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More tax and credits

For Line 53, “Residential energy credit,” note that as of the time this article was written, the residential energy credit had expired and thus, unless legislation is enacted to extend the credit, no entry should be made on this line.

On Line 54, “Other credits:” For 2017, the maximum adoption credit is $13,570 per eligible child for both non-special needs adoptions and special needs adoptions. The amount begins to phase out if MAGI is in excess of $203,540 and is completely phased out if MAGI is $243,540 or more.

A large series of energy credits expired at the end of 2016 and thus are not available for 2017 unless Congress takes action. Included among those credits are the credit for certain nonbusiness energy property under Code Sec. 25C(g); the qualified fuel cell motor vehicle credit under Code Sec. 30B(k)(1); and the alternative fuel vehicle refueling property credit under Code Sec. 30C(g).

Other Taxes

For Line 57, “Self-employment tax,” note that the maximum amount of self-employment income subject to FICA tax is $127,200; there is no ceiling on Medicare wage base.

Individuals may use the farm optional method only if their gross farm income was not more than $7,560 or their net farm profits were less than $5,631. Using this method, farm self-employment earnings equals the smaller of two-thirds of gross farm income, or $5,200.

Individuals may use the nonfarm optional method only if their net nonfarm profits were less than $5,631 and also less than 72.189 percent of their gross nonfarm income, and they had net earnings from self-employment of at least $400 in two of the prior three years. Individuals may compute their self-employment earnings as the smaller of two-thirds of gross nonfarm income or $5,200.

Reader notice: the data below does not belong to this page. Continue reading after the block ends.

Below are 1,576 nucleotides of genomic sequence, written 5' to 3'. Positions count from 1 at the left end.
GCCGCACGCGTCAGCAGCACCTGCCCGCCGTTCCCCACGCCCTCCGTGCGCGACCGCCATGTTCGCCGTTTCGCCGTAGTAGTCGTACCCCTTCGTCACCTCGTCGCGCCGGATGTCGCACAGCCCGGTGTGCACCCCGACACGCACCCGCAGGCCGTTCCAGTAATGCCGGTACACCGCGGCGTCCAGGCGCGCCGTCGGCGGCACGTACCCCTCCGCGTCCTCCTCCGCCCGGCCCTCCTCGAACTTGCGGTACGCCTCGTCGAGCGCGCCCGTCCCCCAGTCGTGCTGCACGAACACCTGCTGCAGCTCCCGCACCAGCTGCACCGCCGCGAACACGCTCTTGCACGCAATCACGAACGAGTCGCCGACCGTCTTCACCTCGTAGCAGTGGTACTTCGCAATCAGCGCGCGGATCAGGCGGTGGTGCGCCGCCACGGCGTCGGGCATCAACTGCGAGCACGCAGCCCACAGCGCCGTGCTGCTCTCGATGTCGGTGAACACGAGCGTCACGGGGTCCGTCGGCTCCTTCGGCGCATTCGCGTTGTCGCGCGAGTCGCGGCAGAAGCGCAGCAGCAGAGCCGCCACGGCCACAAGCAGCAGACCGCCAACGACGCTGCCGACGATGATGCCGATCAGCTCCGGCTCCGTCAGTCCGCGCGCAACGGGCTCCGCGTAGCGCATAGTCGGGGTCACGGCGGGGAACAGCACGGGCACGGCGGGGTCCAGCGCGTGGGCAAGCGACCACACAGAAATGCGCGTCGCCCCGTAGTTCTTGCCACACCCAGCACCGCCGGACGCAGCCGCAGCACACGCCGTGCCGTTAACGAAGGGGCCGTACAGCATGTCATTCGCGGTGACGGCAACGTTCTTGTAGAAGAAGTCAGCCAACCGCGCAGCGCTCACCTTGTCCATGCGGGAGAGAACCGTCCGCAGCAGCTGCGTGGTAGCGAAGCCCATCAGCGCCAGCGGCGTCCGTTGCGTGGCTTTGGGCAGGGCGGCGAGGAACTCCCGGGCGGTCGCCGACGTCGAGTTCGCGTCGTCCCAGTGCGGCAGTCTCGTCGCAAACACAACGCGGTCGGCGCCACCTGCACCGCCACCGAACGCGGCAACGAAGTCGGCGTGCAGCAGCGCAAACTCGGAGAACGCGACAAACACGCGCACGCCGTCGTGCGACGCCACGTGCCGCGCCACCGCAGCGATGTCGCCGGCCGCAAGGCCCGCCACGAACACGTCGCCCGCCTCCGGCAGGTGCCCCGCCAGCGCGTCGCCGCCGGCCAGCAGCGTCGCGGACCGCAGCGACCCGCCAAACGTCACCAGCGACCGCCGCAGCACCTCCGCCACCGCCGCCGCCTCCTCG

A self-employed individual with both farm and nonfarm incomes is allowed to use both optional computation methods if the farm income qualifies for the farm optional method and the nonfarm income qualifies for the nonfarm optional method. If both optional methods are used to compute net earnings from self-employment, the maximum combined total net earnings from self-employment for any tax year can't be more than $5,200.

Other taxes – the ACA

Don’t forget Line 61, “Health care, individual responsibility.” As was the case in 2016, taxpayers must either:

• Indicate on Line 61 that they, their spouse (if filing jointly) and their dependents had health care coverage throughout 2017;
• Claim an exemption from the health care coverage requirement for some or all of 2017 and attach Form 8965; or,
• Make a "shared responsibility payment" if, for any month in 2017, they, their spouse (if filing jointly) or their dependents did not have coverage and do not qualify for a coverage exemption.

And the monthly shared responsibility payment amount is also the same as it was for 2016. For 2017, it is lesser of the sum of the monthly penalty amounts for months in the tax year during which one or more failures occurs, or the sum of the monthly national average bronze plan premiums for the plan.

The monthly penalty amount is equal to 1/12 of the greater of $695 per family member (up to a ceiling of $2,085) or 2.5 percent of the amount by which the taxpayer's household income exceeds the filing threshold.

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Payments and refunds

For Line 66, “Earned income credit,” a taxpayer who has a qualifying child for the EIC, where that child is claimed as a qualifying child by another taxpayer, may be able to qualify for the EIC under the rules for taxpayers without a qualifying child.

On Line 71, “Excess Social Security and RRTA tax withheld:” The maximum Social Security (OASDI) tax for 2017 is $7,886.40 (computed on the first $127,200 of wages) for purposes of this credit.

For Line 73, “Credits,” Box B is labeled as "Reserved." The draft instructions contain no information on this box. The final version of 2016 Form 1040 also had this box labeled as "Reserved."